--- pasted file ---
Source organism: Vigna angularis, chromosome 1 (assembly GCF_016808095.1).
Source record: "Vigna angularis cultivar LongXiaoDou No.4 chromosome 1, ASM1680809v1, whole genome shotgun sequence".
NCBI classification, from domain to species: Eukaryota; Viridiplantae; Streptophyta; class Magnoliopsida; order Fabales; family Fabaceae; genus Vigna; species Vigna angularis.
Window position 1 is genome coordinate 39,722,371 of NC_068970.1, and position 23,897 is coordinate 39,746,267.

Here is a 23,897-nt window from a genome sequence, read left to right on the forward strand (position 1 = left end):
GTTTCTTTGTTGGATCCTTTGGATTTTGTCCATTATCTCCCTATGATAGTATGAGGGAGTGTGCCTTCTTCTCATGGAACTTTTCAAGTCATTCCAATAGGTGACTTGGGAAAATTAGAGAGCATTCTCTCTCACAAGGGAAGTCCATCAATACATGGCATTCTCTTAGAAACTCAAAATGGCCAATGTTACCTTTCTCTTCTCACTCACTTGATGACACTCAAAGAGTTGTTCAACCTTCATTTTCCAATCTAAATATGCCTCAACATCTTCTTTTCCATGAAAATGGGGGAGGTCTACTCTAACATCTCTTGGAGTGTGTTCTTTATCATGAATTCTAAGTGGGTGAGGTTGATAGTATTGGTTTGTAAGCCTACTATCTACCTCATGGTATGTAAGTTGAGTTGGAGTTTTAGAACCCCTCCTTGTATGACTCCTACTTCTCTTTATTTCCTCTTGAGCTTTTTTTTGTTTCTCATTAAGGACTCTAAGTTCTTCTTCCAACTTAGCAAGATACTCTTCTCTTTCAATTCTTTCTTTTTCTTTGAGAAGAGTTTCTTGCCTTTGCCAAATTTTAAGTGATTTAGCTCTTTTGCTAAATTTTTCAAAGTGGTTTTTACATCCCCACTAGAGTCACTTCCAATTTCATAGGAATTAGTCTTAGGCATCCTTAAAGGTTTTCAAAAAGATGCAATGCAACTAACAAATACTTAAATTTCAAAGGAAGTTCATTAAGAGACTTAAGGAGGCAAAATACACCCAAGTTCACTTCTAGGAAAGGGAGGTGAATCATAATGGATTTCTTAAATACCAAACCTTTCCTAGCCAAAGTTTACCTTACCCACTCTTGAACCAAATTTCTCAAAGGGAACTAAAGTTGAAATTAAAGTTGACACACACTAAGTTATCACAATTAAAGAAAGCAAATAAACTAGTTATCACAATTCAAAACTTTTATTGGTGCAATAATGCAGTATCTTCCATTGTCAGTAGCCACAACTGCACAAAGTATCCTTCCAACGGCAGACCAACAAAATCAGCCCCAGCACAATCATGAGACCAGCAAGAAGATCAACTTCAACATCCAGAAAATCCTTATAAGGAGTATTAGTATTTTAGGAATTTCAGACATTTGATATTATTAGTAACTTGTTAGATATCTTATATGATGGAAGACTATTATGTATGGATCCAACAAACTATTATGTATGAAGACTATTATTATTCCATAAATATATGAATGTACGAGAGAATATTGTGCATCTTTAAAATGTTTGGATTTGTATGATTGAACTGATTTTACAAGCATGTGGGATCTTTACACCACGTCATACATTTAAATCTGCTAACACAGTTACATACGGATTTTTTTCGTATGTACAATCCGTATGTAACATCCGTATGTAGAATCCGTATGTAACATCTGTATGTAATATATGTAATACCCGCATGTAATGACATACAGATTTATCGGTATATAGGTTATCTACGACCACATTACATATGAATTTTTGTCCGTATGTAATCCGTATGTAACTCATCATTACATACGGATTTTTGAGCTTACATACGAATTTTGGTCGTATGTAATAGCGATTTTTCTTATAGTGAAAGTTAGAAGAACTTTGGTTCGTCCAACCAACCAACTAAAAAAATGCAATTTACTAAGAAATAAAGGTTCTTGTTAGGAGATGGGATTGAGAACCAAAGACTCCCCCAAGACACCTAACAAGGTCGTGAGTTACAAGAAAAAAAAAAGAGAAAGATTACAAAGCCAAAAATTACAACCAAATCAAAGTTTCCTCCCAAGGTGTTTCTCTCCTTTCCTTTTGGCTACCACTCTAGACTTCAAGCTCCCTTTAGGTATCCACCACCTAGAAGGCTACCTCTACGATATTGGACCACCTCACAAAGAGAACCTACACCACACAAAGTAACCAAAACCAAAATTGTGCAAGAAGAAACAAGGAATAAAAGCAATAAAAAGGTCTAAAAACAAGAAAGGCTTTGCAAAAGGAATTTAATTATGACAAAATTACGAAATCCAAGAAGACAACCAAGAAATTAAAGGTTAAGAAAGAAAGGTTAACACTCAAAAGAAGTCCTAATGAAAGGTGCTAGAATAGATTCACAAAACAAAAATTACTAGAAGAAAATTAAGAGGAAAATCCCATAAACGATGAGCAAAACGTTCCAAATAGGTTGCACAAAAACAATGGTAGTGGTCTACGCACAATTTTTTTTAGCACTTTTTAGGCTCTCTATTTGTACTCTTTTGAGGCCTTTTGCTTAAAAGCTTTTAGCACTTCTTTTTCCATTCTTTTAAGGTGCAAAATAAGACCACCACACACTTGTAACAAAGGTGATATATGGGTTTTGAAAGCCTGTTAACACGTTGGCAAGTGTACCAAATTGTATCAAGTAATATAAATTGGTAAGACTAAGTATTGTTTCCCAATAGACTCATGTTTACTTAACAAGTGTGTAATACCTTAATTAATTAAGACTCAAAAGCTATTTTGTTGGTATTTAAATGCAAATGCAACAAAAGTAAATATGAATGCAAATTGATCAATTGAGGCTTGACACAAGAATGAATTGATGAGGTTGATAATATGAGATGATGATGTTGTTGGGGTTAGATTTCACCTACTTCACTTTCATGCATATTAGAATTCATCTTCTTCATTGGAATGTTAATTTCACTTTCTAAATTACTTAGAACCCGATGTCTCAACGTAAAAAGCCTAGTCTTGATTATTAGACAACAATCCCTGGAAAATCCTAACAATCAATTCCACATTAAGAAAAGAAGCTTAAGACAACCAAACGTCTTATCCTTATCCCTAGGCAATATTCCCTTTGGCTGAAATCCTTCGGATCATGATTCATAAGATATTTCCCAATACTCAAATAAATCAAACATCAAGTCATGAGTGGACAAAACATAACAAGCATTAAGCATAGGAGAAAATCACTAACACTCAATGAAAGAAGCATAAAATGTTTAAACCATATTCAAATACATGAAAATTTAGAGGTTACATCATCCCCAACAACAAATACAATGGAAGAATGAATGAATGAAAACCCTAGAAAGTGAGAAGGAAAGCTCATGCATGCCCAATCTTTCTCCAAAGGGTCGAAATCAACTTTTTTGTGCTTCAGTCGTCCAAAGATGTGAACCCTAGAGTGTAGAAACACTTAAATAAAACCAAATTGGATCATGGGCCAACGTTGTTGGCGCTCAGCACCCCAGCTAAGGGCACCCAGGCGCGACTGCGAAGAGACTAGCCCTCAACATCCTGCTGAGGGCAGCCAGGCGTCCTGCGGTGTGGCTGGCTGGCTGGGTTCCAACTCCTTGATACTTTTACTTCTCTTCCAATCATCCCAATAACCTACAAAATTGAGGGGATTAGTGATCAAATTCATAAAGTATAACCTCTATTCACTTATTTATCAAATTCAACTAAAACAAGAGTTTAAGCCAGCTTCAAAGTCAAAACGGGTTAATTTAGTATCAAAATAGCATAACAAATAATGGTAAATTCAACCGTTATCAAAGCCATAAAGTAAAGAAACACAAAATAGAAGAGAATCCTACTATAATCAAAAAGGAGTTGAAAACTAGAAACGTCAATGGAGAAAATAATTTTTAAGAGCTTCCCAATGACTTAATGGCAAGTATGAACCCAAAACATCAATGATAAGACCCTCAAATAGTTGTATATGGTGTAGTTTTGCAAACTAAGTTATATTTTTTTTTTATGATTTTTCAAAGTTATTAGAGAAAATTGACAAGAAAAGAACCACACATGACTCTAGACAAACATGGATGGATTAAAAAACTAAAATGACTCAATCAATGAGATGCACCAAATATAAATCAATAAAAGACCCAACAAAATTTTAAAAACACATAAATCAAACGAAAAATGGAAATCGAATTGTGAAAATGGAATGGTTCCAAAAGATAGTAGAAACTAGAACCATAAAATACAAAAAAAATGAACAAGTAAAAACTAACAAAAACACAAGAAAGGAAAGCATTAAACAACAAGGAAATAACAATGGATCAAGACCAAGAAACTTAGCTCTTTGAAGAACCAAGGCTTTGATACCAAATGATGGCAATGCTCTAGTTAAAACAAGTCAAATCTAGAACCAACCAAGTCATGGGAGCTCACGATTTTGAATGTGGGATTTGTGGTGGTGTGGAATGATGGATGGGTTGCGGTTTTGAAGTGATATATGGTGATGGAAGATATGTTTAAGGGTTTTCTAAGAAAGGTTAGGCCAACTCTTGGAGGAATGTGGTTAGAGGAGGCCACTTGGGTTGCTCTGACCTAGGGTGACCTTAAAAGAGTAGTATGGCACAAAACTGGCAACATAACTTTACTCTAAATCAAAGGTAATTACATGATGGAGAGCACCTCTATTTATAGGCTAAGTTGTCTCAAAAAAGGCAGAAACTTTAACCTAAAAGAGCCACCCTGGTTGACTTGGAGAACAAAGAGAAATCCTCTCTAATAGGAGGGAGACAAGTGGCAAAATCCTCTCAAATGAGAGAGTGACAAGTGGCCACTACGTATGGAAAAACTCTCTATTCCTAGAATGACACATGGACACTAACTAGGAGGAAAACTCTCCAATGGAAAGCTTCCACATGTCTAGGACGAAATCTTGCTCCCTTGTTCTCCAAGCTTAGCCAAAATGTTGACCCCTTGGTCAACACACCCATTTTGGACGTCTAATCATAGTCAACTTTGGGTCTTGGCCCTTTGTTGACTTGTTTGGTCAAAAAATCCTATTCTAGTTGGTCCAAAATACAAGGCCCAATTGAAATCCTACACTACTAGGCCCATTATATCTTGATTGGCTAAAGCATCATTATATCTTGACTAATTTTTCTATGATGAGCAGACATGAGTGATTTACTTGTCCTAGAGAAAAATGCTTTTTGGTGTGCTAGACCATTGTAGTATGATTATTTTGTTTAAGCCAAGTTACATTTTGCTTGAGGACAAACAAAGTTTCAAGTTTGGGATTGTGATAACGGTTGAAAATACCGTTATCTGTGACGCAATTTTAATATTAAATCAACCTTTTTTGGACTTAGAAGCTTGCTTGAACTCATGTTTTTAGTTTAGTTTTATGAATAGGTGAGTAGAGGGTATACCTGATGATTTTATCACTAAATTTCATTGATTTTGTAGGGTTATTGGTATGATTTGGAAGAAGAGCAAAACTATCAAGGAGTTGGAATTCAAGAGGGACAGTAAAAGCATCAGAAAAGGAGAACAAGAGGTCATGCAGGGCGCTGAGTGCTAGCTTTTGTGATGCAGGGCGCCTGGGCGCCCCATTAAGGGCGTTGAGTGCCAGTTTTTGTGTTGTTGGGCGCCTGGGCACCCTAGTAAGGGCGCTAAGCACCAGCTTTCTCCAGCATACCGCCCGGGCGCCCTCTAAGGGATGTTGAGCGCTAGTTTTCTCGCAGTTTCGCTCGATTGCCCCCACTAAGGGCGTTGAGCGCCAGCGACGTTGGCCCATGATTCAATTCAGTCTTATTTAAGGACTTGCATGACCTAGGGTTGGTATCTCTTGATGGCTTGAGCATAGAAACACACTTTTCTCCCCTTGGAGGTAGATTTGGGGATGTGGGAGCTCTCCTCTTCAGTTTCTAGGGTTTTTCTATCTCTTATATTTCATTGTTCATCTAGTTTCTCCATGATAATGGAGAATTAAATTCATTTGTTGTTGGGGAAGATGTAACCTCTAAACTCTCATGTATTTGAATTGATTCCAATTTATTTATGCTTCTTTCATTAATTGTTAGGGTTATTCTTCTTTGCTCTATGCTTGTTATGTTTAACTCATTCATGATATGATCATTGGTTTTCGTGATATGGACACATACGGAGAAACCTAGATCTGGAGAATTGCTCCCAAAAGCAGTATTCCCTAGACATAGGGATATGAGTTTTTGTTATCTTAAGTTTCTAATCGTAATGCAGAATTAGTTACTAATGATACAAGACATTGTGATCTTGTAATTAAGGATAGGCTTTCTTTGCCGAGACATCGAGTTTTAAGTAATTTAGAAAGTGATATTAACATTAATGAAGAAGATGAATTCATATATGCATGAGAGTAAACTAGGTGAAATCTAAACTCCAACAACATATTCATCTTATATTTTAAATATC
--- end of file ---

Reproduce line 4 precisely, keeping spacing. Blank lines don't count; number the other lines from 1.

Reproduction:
Window position 1 is genome coordinate 39,722,371 of NC_068970.1, and position 23,897 is coordinate 39,746,267.